Expatriate utilisation increases from 45% of UAE National utilisation to 55% of UAE National utilisation.
Subacute beds include: Rehabilitation, Palliative care, Maintenance, Older Persons and Psychogeriatric care; ICU beds exclude Paediatrics, NICU, CCU, etc. Acute
Overnight beds exclude day case beds.
Current supply: HAAD Operations Centre Bed Census, HAAD Planning analysis of New Facility Applications (NFAs), SEHA.
Demand Projections: TAHPI, Health Facility briefing system, reference data is based on data extracted from the Australian Institute of Health and Welfare,
supplemented by data from the USA inpatient sample and UK Hospital Episode Statistics Online (HES)

Current health facility locations


H

Al

C29
75

Source HAAD Licensing database, GPS survey; not all Centre and Clinic locations shown.

Hospital
Centre
Clinic
Pharmacy

Supply projections
Region
Total Hospital Beds With
Preliminary license

No. of Beds For Hospital


>50% Construction

Total

11764

3106

383

8275

Abu Dhabi & Middle

9241

2318

310

6613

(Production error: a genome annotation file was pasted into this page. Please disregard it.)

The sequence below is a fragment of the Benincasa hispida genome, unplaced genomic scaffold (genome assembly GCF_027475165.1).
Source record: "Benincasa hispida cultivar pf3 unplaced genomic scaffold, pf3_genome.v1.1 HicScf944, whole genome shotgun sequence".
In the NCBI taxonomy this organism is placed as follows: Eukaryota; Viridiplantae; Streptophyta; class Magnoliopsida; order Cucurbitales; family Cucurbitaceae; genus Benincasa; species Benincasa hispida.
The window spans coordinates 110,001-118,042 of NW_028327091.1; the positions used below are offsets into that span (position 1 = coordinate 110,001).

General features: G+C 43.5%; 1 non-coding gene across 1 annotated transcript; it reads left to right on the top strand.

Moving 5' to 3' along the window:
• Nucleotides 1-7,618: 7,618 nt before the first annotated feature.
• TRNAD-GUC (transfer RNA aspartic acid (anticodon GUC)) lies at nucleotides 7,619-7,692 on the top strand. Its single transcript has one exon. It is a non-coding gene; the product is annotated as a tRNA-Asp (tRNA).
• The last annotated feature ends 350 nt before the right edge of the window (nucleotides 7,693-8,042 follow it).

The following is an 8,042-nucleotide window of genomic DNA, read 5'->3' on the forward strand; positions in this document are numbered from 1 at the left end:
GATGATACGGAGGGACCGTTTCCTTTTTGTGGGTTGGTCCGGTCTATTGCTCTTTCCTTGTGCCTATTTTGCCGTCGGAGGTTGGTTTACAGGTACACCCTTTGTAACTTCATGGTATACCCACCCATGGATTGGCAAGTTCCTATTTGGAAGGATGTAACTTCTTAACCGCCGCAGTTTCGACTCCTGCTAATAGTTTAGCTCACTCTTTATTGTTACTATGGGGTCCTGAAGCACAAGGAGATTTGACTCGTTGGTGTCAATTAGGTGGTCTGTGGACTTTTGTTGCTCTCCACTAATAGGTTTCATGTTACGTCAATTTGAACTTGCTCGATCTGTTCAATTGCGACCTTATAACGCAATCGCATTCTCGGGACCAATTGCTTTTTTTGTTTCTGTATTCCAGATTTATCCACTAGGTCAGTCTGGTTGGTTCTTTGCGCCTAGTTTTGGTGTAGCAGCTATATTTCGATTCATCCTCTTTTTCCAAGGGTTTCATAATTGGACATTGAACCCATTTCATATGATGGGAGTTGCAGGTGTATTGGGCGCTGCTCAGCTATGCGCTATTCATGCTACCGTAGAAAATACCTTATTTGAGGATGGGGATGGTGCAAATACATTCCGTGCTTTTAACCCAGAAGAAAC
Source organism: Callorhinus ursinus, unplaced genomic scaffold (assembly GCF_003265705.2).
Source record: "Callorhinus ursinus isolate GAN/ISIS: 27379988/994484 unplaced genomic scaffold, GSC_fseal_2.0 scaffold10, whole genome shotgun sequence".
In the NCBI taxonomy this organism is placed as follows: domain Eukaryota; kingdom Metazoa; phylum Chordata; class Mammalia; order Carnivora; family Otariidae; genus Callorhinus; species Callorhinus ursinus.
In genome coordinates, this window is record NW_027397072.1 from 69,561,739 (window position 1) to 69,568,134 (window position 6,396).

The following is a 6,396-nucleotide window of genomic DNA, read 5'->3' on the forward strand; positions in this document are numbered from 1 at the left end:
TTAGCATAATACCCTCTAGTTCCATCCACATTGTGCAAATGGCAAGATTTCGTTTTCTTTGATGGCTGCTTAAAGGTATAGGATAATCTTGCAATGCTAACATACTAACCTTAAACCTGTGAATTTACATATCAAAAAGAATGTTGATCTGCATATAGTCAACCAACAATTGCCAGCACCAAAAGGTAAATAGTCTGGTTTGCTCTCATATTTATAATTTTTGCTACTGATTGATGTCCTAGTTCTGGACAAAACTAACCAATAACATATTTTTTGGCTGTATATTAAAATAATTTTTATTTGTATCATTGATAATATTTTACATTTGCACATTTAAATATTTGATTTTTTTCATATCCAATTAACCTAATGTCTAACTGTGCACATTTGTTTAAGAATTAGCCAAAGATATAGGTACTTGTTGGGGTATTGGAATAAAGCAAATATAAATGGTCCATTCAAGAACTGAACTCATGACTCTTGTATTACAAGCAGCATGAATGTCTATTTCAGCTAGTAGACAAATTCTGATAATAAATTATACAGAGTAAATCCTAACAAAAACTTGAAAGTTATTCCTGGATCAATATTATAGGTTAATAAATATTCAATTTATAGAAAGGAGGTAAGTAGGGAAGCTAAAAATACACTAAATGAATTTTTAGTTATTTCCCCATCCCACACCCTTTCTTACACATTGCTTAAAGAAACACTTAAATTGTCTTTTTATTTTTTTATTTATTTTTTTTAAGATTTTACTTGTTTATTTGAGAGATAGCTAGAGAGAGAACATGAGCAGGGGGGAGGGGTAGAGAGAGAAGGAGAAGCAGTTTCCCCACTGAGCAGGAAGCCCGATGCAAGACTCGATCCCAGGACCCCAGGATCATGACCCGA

Districts

No. of Beds For Hospital No Construction


<50% Construction
Status

Hospital Sub Type

No. of
Beds

Construction
Status

Completion
Date

Land

Public/
Private

Districts

Hospital Sub Type

No. of
Beds

Construction
Status

Completion
Date

Land

Public/
Private

General Hospital

141

>50%

2015

Private

General Hospital

400

Planned

Private

Specialised Hospital

88

>50%

2015

Private

Rehabilitation Hospital

140

Planned

Private

Al Karama

Specialised Hospital

825

Planned

2019

Public

Rehabilitation Hospital

90

Planned

Private

Al Shamkha

General Hospital

125

Planned

Public

General Hospital

125

Planned

Private

Al Maryah Island

General Hospital

364

>50%

2015

Public

General Hospital

50

Planned

Private

Bain Al Jesrain

General Hospital

300

<50%

2015

Private

General Hospital

100

Planned

Private

Bani Yas

General Hospital

25

Planned

Private

General Hospital

25

Planned

Private

General Hospital